There is no real dispute that the conference originated the idea that to facilitate the mechanics of a purchase order for specific parts (which had to be approved by the Contracting Officer in advance), a separate company should be formed to be the source of supply. Likewise without a doubt, Williams, Sr. and Hagan believed, though perhaps mistakenly from a retrospective view, that the proposed partnership was completely separate and independent. However, the Contracting Officer formally approved Superior as a source of spare parts provided, the letter stated, "that there is no overlapping of financial interests of the contractor and the source of supply; and * * * that such parts will meet the government's standard, pass quality control inspection, and that the price and other factors are in the best interests of the government."

Superior was then formed. Williams, Sr. loaned Virginia's sister, Stella, her capital contribution of $1,000 as did Hagan for his adult niece. There is no possible suggestion that either Virginia or Hagan received any proceeds from Superior. Mrs. Miller G. Williams, Sr., from her own funds,5  advanced the $2,000 for the interest of the two minor sons. The sons did receive substantial distributions which they used in their college education.

As contemplated in the conferences, Associates sent the Contracting Officer formal letter advice that parts were available through Superior who would be "able to furnish such parts at the same price as quoted by Hall-Scott" and that it was "a partnership composed of Lee Lance and William S. Duke, Trustee." The letter concluded in most specific terms: "Request is hereby made for permission to purchase parts as needed under this contract from Superior Parts Company at the same price as quoted by Hall-Scott." It was in reply to this that the Contracting Officer gave the approval quoted above.

Virginia, although a partner in Associates, had no voice in its management. She was at most an office manager in Associates' Birmingham office. She had no authority to sign or file any vouchers, or request for payment. She never did. All she did was sign on behalf of Associates some of the purchase orders directed to Superior calling for specific parts by descriptive nomenclature and unit price in the Hall-Scott catalogue. Under the mechanics of the contract it was necessary to secure prior approval of the Contracting Officer before submission to Superior (or any other supplier). The prices indicated on the purchase orders, as well as those actually invoiced by Superior and all of those included in the vouchers in question submitted by Associates to the Air Force, were in every instance verified by the Contracting Officer and approved as being no greater than the Hall-Scott catalogue prices.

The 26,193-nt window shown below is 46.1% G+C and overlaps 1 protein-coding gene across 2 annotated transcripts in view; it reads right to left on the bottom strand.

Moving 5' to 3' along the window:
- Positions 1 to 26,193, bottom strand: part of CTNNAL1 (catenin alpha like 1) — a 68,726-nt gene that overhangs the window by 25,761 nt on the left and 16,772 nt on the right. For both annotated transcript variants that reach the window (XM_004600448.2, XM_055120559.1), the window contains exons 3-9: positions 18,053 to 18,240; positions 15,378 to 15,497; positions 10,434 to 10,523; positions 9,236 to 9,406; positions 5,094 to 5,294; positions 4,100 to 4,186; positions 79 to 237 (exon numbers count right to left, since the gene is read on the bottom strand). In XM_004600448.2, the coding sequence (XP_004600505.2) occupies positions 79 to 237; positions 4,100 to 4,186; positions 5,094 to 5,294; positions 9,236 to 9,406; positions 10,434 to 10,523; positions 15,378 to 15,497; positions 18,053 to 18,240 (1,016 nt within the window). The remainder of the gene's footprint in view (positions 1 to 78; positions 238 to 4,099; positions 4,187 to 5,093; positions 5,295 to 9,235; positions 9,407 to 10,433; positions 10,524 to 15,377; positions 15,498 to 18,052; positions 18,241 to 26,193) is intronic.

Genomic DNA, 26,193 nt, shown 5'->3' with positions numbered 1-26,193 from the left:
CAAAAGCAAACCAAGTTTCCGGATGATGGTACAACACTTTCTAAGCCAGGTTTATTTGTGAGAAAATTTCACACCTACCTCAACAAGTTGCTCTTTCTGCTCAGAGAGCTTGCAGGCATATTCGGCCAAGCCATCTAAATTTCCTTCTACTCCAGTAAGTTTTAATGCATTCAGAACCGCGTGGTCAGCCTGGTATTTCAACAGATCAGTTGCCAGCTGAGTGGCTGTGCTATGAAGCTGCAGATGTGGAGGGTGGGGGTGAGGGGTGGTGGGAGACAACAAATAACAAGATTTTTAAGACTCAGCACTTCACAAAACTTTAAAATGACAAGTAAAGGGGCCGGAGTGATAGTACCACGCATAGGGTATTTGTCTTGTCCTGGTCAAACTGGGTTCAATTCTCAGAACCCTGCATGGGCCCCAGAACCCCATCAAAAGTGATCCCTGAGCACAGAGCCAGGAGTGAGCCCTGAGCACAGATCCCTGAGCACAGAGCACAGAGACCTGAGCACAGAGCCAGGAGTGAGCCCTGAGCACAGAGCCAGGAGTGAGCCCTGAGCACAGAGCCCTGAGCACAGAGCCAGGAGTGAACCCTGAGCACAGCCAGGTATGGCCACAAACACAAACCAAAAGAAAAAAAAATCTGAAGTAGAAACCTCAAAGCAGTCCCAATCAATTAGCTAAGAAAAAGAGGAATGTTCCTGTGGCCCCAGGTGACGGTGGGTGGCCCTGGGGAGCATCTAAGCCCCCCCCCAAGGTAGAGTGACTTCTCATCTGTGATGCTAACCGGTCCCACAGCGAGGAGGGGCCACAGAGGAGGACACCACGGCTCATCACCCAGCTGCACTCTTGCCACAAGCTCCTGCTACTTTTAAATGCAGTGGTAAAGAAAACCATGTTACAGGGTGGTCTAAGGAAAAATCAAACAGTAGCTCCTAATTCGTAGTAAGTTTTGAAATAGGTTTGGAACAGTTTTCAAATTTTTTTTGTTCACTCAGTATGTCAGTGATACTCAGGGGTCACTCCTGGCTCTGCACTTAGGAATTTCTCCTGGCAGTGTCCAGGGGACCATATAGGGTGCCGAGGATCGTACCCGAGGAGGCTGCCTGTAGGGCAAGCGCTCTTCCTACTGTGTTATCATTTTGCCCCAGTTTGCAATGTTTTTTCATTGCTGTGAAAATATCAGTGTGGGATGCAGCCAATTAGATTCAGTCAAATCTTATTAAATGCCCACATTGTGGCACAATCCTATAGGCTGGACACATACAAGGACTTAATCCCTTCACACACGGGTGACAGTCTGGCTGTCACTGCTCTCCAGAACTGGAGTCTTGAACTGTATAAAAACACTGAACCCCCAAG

Virginia had no connection with Superior. She knew, of course, that her sister was a partner, and Miller G. Williams, Sr. had told her it was imperative that there be no overlapping of financial interests. She knew also that her sister had received some distribution. She did not, however, know anything about the cost of the parts to Superior or whether Superior's invoice prices to Associates at Hall-Scott catalogue less a discount was proper or improper.

On April 21, 1952, the Contracting Officer, through a routine Dun and Bradstreet report, learned for the first time of the identity and relationship of the four persons for whom Duke was Trustee in Superior. He precipitated action which resulted in payment of some of the outstanding vouchers being refused. Three vouchers, however, dated and submitted subsequently during May-September 1952 were approved by him. Two others, subsequently submitted (vouchers 63 and 99) were rejected by him and were in controversy before the Armed Services Board of Contract Appeals. Of the ten vouchers sued upon, five were approved prior to the discovery of April 21, 1952, three subsequently, and two were expressly declined.

It was the contention of the Contracting Officer, rejected by the Armed Services Board of Contract Appeals,6  and reasserted below and here, that payment by Associates to Superior of amounts in excess of the actual cost of the spare parts to Superior enabled Associates (or some of its owners) to make a profit out of reimbursable items in violation of the contract. Part II(c) of the contract provided that the contractor "shall be reimbursed for the actual cost of materials, supplies and parts" that the "cost will include any delivery charges * * * but shall not include profit or administrative expenses." Likewise Part II (d) (2) of the contract provided "that the cost of said materials, supplies and fabricated parts * * * represent the actual cost to the contractor and contain no allowance for profit or handling charges." And Part II(f) bound the contractor "to the extent of its ability, [to] procure materials at the most advantageous prices available * * *."